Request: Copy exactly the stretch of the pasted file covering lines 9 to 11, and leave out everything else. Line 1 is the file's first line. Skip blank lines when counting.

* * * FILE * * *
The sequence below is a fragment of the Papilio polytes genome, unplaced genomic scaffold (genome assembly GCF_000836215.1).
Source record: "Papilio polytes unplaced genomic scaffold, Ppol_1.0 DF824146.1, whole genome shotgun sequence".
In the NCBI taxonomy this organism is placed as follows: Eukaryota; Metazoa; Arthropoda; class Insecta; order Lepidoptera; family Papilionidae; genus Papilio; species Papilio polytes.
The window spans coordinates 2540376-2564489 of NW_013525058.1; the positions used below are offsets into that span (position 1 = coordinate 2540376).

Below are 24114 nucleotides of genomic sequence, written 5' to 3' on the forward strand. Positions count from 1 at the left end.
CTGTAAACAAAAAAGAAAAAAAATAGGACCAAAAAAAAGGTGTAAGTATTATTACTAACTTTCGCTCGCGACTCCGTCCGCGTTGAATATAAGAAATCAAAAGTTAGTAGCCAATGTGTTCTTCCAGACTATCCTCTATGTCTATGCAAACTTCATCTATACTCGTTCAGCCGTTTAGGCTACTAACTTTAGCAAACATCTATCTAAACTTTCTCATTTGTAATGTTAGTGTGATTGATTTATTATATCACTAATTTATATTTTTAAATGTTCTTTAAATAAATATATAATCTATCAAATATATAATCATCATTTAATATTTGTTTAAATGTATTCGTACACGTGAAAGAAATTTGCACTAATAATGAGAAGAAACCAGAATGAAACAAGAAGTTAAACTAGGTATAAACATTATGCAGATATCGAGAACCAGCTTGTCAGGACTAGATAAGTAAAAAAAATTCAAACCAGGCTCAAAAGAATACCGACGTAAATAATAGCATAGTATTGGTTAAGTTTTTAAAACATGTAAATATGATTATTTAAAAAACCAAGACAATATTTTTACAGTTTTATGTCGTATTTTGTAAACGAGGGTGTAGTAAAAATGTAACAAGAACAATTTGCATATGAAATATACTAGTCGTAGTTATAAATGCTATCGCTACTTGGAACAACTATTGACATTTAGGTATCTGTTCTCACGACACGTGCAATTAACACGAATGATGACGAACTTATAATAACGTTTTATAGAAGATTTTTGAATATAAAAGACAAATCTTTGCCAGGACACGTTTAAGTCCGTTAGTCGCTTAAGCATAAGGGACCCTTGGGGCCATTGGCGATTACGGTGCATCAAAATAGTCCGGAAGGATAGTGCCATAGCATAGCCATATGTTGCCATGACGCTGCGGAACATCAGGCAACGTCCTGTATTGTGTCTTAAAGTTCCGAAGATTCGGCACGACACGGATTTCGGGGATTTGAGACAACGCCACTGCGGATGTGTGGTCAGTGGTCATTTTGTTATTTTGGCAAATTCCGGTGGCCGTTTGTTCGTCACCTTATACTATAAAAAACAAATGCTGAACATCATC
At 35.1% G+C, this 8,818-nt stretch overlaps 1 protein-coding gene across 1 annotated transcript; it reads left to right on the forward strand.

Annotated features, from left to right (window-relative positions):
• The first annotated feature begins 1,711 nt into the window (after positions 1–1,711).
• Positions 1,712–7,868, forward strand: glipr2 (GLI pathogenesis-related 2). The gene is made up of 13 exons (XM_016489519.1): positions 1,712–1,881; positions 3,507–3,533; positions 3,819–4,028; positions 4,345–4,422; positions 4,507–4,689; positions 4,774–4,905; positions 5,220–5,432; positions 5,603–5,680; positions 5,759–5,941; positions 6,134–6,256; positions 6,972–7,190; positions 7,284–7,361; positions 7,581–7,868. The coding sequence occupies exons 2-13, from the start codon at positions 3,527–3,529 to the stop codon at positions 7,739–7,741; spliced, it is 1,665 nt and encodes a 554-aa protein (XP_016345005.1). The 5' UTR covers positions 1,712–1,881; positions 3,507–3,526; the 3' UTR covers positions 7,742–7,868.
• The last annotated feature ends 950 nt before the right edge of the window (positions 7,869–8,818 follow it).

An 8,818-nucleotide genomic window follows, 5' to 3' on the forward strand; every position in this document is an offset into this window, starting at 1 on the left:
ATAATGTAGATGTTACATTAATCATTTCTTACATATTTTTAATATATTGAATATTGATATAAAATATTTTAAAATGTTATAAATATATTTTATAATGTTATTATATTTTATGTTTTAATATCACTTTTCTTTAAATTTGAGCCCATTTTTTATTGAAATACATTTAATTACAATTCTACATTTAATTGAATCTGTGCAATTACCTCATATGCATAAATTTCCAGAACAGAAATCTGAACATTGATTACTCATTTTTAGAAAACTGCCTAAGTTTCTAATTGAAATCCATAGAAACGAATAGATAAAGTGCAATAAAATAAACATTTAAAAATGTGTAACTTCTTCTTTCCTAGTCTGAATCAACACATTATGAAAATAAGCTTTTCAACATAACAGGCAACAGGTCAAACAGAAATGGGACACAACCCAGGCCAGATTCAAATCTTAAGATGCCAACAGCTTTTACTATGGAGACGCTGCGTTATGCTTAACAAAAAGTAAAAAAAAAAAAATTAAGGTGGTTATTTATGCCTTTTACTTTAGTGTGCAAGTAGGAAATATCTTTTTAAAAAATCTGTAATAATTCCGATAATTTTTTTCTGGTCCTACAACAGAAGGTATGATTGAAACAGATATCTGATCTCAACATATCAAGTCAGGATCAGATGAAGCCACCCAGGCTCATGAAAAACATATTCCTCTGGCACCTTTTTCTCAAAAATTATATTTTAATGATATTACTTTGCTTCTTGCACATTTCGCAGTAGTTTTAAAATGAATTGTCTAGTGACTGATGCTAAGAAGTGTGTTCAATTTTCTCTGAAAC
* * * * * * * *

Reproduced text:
• The first annotated feature begins 1,711 nt into the window (after positions 1–1,711).
• Positions 1,712–7,868, forward strand: glipr2 (GLI pathogenesis-related 2). The gene is made up of 13 exons (XM_016489519.1): positions 1,712–1,881; positions 3,507–3,533; positions 3,819–4,028; positions 4,345–4,422; positions 4,507–4,689; positions 4,774–4,905; positions 5,220–5,432; positions 5,603–5,680; positions 5,759–5,941; positions 6,134–6,256; positions 6,972–7,190; positions 7,284–7,361; positions 7,581–7,868. The coding sequence occupies exons 2-13, from the start codon at positions 3,527–3,529 to the stop codon at positions 7,739–7,741; spliced, it is 1,665 nt and encodes a 554-aa protein (XP_016345005.1). The 5' UTR covers positions 1,712–1,881; positions 3,507–3,526; the 3' UTR covers positions 7,742–7,868.
• The last annotated feature ends 950 nt before the right edge of the window (positions 7,869–8,818 follow it).